Most South Carolinians facing surgery or other complicated medical procedures have no idea how much they will pay out of pocket. Whether they are covered by private insurance or a government program (Medicare, Medicaid), the common method for determining cost is to have the procedure… and then wait for the bill to arrive.
In 1930, Americans spent $2.8 billion on healthcare—$23 per person and only 3.5% of the GDP. We currently spend $3.5 trillion, which comes to over $10,000 per person and 18% of the US GDP.
Than than market demand determining the supply, under Certificate of Need laws, clinicians and medical facilities must seek approval from the state before purchasing or expanding services they provide to patients.
Direct Primary Care (DPC) is an innovative healthcare model being embraced by patients, providers, employers, and policymakers across the United States.
A recent report from The Associated Press (AP) highlights reenergized efforts in the Palmetto State to repeal a state law imposing barriers to where medical facilities can be built and how they can be expanded. Rep. Nancy Mace (R-Daniel Island), along with House Ways & Means Chairman Rep. Murrell Smith (R-Sumter), have renewed the effort
Instead of expanding a broken system that is breaking our state budget, let’s expand and protect innovations like Direct Primary Care and reform and refocus Medicaid on the truly vulnerable populations it was created to serve.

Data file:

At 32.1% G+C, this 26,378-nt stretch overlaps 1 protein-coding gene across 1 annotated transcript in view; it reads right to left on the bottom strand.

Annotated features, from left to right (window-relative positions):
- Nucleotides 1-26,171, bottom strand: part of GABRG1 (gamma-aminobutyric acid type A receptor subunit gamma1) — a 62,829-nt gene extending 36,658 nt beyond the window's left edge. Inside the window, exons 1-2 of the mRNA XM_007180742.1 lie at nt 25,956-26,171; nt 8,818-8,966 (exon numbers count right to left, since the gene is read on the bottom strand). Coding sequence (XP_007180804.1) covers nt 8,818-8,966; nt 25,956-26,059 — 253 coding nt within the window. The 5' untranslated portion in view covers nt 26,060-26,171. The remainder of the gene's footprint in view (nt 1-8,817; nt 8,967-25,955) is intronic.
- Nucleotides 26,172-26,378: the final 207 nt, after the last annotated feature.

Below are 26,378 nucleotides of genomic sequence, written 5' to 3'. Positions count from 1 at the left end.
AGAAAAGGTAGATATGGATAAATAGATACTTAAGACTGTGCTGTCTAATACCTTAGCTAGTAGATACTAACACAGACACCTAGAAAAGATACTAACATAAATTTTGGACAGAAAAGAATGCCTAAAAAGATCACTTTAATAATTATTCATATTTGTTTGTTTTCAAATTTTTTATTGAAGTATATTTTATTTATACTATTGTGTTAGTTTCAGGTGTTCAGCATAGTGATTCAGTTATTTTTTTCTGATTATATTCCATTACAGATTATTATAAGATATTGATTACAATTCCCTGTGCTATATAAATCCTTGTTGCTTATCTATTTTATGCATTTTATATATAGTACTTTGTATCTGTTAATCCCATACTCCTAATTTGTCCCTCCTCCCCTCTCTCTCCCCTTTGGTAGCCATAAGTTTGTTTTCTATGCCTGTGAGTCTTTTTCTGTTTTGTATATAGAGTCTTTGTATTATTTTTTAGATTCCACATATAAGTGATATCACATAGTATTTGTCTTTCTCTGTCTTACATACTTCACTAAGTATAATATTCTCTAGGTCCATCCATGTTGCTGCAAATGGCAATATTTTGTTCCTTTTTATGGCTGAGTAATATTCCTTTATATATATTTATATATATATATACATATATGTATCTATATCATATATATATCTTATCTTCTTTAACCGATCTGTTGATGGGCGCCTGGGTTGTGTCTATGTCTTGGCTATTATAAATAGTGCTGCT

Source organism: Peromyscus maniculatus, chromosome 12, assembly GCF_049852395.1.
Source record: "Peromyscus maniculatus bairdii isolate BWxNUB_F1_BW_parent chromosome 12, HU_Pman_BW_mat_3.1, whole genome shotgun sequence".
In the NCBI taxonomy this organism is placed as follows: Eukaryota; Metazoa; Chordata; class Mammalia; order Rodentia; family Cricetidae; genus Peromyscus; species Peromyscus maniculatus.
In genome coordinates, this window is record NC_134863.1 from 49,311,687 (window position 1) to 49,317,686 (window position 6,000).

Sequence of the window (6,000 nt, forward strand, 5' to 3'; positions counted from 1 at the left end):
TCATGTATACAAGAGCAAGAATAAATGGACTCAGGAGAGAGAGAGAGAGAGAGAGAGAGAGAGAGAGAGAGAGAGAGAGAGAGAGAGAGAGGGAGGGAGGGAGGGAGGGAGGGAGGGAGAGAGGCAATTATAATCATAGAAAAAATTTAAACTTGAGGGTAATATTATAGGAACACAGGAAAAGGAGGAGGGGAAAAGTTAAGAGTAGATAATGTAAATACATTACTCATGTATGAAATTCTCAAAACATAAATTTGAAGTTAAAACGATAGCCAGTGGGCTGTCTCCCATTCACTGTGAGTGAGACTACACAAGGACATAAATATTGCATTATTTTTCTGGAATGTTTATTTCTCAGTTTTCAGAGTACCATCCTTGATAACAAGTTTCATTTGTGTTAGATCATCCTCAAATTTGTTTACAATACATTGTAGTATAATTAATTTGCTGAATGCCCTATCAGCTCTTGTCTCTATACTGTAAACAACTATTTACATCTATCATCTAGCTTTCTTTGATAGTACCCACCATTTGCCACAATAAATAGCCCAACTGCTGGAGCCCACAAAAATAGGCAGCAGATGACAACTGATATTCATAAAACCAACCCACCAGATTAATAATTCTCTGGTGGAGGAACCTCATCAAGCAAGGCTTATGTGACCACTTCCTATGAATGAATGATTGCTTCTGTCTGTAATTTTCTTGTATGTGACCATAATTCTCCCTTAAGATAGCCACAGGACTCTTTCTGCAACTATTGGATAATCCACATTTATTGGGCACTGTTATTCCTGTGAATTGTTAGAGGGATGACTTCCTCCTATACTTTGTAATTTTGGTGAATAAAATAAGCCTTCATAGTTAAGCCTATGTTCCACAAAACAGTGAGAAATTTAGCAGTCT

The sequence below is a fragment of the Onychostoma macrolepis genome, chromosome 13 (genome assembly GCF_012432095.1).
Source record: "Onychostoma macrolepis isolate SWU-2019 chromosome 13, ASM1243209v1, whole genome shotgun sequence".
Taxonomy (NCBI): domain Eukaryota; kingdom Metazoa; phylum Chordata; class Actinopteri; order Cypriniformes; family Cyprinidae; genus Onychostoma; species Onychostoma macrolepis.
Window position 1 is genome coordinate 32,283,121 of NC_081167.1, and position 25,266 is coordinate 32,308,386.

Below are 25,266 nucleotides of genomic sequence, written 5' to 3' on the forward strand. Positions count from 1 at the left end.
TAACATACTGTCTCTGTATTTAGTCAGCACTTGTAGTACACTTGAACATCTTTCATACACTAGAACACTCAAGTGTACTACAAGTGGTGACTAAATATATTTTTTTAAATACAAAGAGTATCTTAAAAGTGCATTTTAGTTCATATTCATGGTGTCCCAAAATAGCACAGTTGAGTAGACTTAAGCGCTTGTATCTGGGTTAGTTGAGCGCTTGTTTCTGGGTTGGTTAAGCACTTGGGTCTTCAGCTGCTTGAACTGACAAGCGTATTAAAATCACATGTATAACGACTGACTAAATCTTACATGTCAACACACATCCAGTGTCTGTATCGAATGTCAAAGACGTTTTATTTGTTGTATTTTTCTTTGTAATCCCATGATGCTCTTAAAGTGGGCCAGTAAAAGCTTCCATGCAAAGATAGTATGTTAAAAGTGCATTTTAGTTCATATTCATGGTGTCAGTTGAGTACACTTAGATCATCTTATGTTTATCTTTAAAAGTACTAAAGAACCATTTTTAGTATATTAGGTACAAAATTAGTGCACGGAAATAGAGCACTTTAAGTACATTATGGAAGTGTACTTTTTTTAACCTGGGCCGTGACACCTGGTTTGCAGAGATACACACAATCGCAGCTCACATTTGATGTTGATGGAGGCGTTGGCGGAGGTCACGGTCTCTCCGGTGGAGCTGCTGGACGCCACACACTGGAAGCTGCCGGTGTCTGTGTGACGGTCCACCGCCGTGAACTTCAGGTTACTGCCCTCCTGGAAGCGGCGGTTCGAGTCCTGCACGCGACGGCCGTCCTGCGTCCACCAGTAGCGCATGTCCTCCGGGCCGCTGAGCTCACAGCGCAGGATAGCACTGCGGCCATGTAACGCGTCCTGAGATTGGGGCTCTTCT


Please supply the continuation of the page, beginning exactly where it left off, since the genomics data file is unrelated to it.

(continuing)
Two big health care announcements out of Washington this week are a bright spot for patients and people who value the Constitution.
Let’s hope for the sake of our health – and our wallets – that Americans remember Margaret Thatcher’s prescient admonition: 'The trouble with socialism is that eventually you run out of other people's money."
In 2016, Palmetto Promised championed a bill known as Volunteer Care. Today, one Hilton Head clinic demonstrates the enormous benefit that came be gained when South Carolina takes an innovative approach to health care.
Recent studies of our health care system make it clear that a health insurance card isn't a guarantee of good, affordable health care. One PPI staff member shares her first-hand account of this truism.